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Tag: Weblogs (41-50 of 55)

Failure is the new funny at 'Literary Rejections'

A colleague recently forwarded me a link to Literary Rejections on Display, a Web site that chronicles hundreds of dismissals received by fiction and non-fiction writers. The site’s latest posting amusingly dissects a verbose rejection letter from Orchid: A Literary Review that includes a quote from composer Camille Saint-Saens: "I write music the way an apple tree produces apples." To which Literary Rejections responds, "No offense, but I write novels the way five elephants giving birth consecutively over ten years produce other elephants, or Café Lattes for that matter, so don’t give me this ‘involuntary urge’ business or ‘natural fruit on the tree’ stuff." Another particularly funny post chronicles a Random House editor’s rejection letter that repeatedly reminds the aspiring author how much he enjoyed the novel, and then lists numerous reasons he had to reject it.

Anyhow, whether you’re a writer who’s looking for a better way to deal with cruel dismissal than crying into a cup of herbal tea, or you’re simply a bookworm who wants to better understand the indignities your future favorite authors are suffering on their way to their seven-figure book deals, Literary Rejections on Display is worth checking out.

Celebrity guest blogger Michael Showalter's world blogging tour

Ms_l_4With this post, we bid adieu to comedian Michael Showalter, who concludes his stint as PopWatch celebrity guest blogger by recounting his adventure’s on his virtual promotional tour of cyberspace today.

I’m wrapping my day of world tour blogging. I’ve been all over theplace,even on a sports blog called Deadspinand this great place in Kentucky. Even whisked by Defamer in LA,which said I was blogging about "MTV’s bisexual love odyssey" for EWbecauseof the writer’s strike. No no. It’s because of my brand new album, whichdropped today called Sandwiches & Cats.

Anyway, I must say, I’m tired, I’m hungry, and I need to prepare towitnessAmerica’s Next Top Model. Goodbye, PopWatch, and thank you.

Wanted: Your Questions for Perez Hilton

Still wondering what Perez Hilton said during his meet-and-make nice with Posh Spice that didn’t end up in her Victoria Beckham: Coming to America TV special (below)? Or how exactly PerezHilton.com became "the first media outlet in the world to break the news of Castro’s death?" Now’s your chance to ask him. Post your questions for Perez below (and keep ‘em clean, please), because he’s phoning PopWatch tonight to answer them. If you’re stuck, throw the celeb-hound a bone and ask about his upcoming VH1 special What Perez Says (premieres Sept. 11), which will capture his gossip-gathering techniques at this Sunday’s MTV Video Music Awards. Look for your answers on EW.com Tuesday.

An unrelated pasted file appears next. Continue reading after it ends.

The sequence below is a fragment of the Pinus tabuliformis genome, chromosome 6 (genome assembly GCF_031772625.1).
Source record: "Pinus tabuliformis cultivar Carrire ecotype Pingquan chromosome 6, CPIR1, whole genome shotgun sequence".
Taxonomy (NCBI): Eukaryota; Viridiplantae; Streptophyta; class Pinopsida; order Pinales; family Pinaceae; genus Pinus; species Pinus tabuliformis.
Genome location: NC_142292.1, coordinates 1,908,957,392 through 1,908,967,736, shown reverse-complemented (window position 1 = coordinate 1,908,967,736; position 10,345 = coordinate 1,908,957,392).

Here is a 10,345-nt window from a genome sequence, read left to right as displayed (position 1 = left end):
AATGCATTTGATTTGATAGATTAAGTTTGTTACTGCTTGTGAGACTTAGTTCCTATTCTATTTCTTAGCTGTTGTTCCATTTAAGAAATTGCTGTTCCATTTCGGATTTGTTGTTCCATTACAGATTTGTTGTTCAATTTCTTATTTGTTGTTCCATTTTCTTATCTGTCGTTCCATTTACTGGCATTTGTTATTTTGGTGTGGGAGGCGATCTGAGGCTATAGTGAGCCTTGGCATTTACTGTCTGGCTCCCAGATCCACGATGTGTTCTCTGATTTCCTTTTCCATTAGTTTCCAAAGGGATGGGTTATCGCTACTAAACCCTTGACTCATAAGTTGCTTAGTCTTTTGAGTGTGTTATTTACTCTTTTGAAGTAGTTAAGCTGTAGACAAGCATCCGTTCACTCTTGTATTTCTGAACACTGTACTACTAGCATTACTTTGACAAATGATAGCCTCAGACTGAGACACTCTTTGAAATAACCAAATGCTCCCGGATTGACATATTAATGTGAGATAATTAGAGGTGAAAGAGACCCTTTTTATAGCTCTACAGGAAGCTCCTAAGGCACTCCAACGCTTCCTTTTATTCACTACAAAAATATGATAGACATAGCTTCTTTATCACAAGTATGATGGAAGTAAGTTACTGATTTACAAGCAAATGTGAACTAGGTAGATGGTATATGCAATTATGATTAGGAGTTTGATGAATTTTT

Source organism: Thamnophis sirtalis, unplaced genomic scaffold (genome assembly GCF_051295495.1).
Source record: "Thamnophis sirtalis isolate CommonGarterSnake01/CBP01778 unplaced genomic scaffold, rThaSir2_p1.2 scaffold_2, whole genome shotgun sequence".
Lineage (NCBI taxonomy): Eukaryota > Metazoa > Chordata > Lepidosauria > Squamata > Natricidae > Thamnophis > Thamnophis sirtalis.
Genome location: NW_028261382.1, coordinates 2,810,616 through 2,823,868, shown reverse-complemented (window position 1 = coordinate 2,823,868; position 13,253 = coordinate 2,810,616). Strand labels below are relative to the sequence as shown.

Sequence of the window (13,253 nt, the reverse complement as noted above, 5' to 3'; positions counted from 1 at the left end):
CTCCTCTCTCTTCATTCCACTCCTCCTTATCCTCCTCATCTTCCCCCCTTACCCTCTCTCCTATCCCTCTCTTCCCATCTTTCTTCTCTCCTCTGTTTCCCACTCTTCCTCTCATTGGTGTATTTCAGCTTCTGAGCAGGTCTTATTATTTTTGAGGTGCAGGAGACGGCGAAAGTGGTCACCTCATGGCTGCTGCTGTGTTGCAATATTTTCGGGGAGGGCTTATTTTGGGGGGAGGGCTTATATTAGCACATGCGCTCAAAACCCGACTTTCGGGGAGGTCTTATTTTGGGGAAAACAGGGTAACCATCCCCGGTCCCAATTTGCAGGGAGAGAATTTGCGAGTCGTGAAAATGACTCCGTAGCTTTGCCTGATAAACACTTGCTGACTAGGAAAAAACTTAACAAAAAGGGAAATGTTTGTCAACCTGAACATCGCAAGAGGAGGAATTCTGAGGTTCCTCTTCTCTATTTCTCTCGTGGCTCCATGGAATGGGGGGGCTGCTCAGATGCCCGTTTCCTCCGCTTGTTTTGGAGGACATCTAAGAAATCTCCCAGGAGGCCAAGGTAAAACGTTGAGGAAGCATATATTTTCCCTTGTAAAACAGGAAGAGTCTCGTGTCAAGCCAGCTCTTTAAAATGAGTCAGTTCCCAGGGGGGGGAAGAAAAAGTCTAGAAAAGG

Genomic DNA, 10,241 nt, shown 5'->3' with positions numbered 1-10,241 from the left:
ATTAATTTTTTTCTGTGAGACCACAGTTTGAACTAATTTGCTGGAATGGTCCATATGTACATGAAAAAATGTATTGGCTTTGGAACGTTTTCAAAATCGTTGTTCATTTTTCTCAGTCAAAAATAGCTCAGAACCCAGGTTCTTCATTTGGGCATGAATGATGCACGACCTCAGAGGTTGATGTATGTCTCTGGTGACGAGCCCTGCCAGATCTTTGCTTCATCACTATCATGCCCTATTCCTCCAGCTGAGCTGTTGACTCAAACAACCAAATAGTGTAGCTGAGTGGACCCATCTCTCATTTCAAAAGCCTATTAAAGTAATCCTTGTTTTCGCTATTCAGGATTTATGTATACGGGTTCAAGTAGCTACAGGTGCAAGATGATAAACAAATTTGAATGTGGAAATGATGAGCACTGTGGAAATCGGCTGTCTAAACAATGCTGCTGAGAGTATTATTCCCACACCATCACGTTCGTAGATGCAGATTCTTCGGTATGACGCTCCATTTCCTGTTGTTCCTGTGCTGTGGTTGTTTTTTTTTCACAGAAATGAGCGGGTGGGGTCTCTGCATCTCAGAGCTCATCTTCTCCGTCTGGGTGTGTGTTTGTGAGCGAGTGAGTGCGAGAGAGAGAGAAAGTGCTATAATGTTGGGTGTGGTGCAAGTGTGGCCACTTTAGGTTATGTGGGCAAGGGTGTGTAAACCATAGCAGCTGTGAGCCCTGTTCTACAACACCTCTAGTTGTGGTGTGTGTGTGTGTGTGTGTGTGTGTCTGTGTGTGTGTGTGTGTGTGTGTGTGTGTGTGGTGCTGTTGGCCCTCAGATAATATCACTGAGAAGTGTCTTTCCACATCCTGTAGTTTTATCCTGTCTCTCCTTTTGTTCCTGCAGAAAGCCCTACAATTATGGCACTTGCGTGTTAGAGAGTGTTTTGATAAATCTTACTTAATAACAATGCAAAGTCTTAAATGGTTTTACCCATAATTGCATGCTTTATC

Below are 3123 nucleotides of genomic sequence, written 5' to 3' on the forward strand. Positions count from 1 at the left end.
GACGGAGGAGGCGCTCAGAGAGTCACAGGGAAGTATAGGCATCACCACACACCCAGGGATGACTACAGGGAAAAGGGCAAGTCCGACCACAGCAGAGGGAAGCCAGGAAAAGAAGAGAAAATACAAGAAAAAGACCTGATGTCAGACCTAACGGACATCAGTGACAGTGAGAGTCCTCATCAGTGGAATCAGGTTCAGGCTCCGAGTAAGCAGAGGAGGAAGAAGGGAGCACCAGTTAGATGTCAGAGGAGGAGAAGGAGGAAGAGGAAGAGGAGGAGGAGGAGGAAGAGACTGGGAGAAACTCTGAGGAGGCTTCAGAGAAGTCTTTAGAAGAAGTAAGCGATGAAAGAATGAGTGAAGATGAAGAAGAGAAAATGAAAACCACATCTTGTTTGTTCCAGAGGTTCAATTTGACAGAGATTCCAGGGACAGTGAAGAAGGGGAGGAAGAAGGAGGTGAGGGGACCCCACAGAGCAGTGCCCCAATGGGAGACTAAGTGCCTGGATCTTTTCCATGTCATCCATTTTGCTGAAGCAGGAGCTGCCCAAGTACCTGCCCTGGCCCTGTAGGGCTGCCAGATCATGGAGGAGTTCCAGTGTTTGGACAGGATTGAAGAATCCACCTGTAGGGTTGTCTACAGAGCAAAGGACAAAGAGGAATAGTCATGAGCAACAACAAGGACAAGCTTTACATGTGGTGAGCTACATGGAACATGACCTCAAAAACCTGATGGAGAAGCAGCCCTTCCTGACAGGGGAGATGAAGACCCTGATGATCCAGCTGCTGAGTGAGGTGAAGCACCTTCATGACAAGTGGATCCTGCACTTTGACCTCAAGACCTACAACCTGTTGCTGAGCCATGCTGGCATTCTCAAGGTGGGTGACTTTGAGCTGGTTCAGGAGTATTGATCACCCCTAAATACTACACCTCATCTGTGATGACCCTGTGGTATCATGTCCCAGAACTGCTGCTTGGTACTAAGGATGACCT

Happy 25th Anniversary, 'Grease 2'!

Happy 25th anniversary to Grease 2! And I’m sure many of you are thinking, "Um, why should I care?" Well, um, many reasons. The first is that there is a blog clearinghouse dedicated solely to all the bloggers out there who love the 1982 movie musical as much as I do. (And no, I’m not ashamed to admit it!)

Among the other reasons you should be ecstatic over a celebration of this awesome sequel:

  • A young Michelle Pfeiffer was excellent as Stephanie Zinone, the rebellious Pink Lady who enjoys chomping on gum and singing about finding her "Cool Rider."
  • What other flick has an entire scene in a bowling alley where the entire cast sings and dances to such provocative lyrics as: "Don’t get sore when you lose tonight, We’re gonna show you how to do it right.We’re gonna score tonight…"?
  • Didi Conn reprised her role as the ditzy yet endearing Frenchy (she of the cotton candy coiffure), but luckily left her beauty school ambitions behind.
  • During science class, the teacher and students break out into a number about reproduction with the key phrase, "Where does the pollen go?" I wish my high school classes would’ve been as lively as that!

So who’s with me on my love for Grease 2? And who’s running out right now to rent it because I was so persuasive? Anyone? 

Frankly, I would have pegged them more as badminton types

Arcade_lIf you read the music blogs, you’ve probably already seen "Arcade Fire Stole My Basketball" this morning, a site alleging that frontman Win Butler snaked some guy’s ball from a rec center in Berkeley after an altercation involving court space. You’ve also most likely seen "Arcade Fire Didn’t Steal Dude’s Basketball," the response blog purportedly set up by Win’s brother Will.

But I would be remiss in my job here at PopWatch if I didn’t draw your attention to this post over at Stereogum, which has generated one of the funniest comment threads in a long while. (Warning: It’s slightly NSFW.) I won’t ruin it with over-explanation; I’ll just say I find it hard to believe anyone will ever top "The Decemberists trained a falcon to crap on my head at my wedding."

PS: Cross your fingers that this whole thing is a scam, some sort of viral marketing campaign designed to inform us that the Canadian collective will be replacing the Pussycat Dolls as interstitial music for the upcoming NBA Finals. Because I cannot hear that Pussycat Dolls song ever again. I hate it more than I hate Manu Ginobili, and that is a LOT.

addCredit(“Arcade Fire: Davida Nemeroff”)

The comment board hath spoken

Patty_lOn Wednesday, I posted a long musing on the state of cultural criticism in a comment-board world, and wondered if, now that readers’ opinions are given the same space — and sometimes weight — as those of professional writers, we are moving towards a society in which educated, informed, professional criticism is no longer welcomed or necessary.

You guys responded, and how. After the jump, some further thoughts, and a big, big compliment.

addCredit(“Patty Griffin: Brad Barket/Getty Images”)

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What's the critic's role in a comment-board world?

Hicks_lI was going to post about this last week, but I ran out of time and lost my nerve, for reasons that will soon become obvious. Still, the idea stuck with me, and as the issue doesn’t seem to be going away any time soon, I guess it’s time to tackle it head-on. This is going to be long, but I can’t stop myself.